Q. Should you scan or copy the pages or create a transcription?
A. Both. Capture the item digitally so you can make more copies and share them easily. Technology changes so fast.Copy photos to external hard drives, flash drives, blogs, email attachments–just get it out there. Make a transcription, too, because people are comfortable with printed pages and can immediately read and enjoy them. (See the advice below on creating accurate transcriptions.) But typescripts are easy to lose and misplace. Remember the acronym LOCKSS: Lots of Copies Keeps Stuff Safe.

Q. What if parts of a relative’s diary are too personal to share?
A. This is obviously an ethical and personal decision. Where do the rights of the one sharing and the rights of the one receiving start and end? I would approach each situation independently with an open heart and mind. As a dad myself, I can see where there might be family information I would be hesitant about sharing. As a conservator, I say don’t black out [pages] or remove anything. Perhaps one solution is to make facsimiles with added inserts saying there’s information removed from the original due to confidentiality, and store the original safely.

Q. What kind of documentation should you create about your artifacts?
A. Describe the item. Write about when and where it was found, and its condition. Note any interesting things about where it was found: near a heater, open window, etc. Take pictures of the item “as is” for insurance purposes, or perhaps to protect you from family members who may be upset about its condition. (Download Family Tree Magazine‘s heirloom inventory and description forms.)

Archival Action: Transcribe a Diary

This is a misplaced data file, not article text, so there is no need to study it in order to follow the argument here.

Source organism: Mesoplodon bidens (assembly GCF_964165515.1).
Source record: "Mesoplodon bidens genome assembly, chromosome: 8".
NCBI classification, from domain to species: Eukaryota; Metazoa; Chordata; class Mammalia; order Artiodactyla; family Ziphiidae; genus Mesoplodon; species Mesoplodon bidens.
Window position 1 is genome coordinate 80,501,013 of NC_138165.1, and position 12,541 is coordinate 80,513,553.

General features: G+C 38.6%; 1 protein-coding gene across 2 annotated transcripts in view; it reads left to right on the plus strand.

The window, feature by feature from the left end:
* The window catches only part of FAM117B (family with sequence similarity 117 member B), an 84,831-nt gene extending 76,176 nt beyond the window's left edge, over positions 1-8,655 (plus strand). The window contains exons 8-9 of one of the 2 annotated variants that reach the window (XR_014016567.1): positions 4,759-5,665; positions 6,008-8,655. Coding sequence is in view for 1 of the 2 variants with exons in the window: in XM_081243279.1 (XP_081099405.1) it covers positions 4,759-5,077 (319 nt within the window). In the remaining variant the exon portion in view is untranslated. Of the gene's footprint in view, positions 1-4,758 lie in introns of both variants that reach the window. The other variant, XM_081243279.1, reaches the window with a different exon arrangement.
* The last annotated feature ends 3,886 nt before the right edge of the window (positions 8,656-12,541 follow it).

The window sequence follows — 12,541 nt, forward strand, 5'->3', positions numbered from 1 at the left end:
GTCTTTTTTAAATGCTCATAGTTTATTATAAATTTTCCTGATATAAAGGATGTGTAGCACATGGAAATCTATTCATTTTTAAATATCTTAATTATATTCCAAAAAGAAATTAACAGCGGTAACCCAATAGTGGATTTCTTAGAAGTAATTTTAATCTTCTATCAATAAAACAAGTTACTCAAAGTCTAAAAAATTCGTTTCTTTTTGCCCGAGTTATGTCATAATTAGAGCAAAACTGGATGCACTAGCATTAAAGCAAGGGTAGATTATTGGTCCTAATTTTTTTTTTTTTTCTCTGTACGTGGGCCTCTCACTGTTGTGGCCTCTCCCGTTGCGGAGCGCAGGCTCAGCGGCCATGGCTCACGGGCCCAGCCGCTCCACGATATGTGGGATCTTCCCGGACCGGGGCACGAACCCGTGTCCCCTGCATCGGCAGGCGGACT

1. Wash and dry your hands. Open the diary gently; secure open pages with soft-sided paperweights as needed. Don’t force a book to lay flat if it’s stiff. Touch pages as little as possible.
  2. Familiarize yourself with author’s handwriting and writing style. Learn more about deciphering handwriting of old in the January 2009 Family Tree Magazine.
  3. Type a description of the diary, its condition and author. Include your name, relationship to the author, transcription date and the location of original.
  4. Starting with cover page, type everything exactly as it appears. That includes replicating punctuation, abbreviations, misspelled words, capitalization and superscripts (smaller letters written above the line, as in Wm). Save your work as a Word document (DOC) or a plain-text document (TXT).
  5. Add your limited commentary in brackets within the text in situations such as the following:
  • to identify someone: Wm J. [William Jackson]
  • to describe the page layout: [page break]
  • to note visual details: [penmanship change]
  • to say what’s left out and why: [three paragraphs withheld; confidential material] or [photo removed; stored in Miller archive]
  • to indicate unclear words or passages: [illustrious?] or [page illegible]
  • For more tips, consult “Skillbuilding: Transcribing Source Materials” by Elizabeth Shown Mills on the Board for Certification of Genealogists’ website.

  • From the November 2011 issue of Family Tree Magazine